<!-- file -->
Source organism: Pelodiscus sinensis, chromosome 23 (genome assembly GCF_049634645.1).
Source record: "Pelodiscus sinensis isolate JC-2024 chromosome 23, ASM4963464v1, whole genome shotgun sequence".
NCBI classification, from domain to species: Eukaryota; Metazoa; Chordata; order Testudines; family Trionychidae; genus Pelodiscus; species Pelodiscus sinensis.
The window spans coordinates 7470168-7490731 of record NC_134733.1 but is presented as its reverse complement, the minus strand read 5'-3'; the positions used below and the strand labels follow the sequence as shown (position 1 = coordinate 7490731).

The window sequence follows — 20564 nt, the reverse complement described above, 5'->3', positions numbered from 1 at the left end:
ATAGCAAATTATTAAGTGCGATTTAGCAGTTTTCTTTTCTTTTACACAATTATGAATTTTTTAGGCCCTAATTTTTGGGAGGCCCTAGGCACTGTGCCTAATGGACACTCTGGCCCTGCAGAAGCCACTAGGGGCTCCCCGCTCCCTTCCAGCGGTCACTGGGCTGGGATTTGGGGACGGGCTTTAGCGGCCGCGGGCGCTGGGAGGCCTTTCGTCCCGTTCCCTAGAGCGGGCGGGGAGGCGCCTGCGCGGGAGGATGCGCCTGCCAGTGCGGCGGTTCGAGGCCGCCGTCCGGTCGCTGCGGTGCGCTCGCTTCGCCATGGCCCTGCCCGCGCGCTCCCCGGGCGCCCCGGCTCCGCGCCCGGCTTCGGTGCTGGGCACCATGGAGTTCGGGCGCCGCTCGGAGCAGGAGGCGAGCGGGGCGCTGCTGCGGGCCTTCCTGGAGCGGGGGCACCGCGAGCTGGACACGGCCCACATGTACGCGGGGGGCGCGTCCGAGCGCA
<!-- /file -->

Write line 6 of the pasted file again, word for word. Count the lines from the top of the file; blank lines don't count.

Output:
ATAGCAAATTATTAAGTGCGATTTAGCAGTTTTCTTTTCTTTTACACAATTATGAATTTTTTAGGCCCTAATTTTTGGGAGGCCCTAGGCACTGTGCCTAATGGACACTCTGGCCCTGCAGAAGCCACTAGGGGCTCCCCGCTCCCTTCCAGCGGTCACTGGGCTGGGATTTGGGGACGGGCTTTAGCGGCCGCGGGCGCTGGGAGGCCTTTCGTCCCGTTCCCTAGAGCGGGCGGGGAGGCGCCTGCGCGGGAGGATGCGCCTGCCAGTGCGGCGGTTCGAGGCCGCCGTCCGGTCGCTGCGGTGCGCTCGCTTCGCCATGGCCCTGCCCGCGCGCTCCCCGGGCGCCCCGGCTCCGCGCCCGGCTTCGGTGCTGGGCACCATGGAGTTCGGGCGCCGCTCGGAGCAGGAGGCGAGCGGGGCGCTGCTGCGGGCCTTCCTGGAGCGGGGGCACCGCGAGCTGGACACGGCCCACATGTACGCGGGGGGCGCGTCCGAGCGCA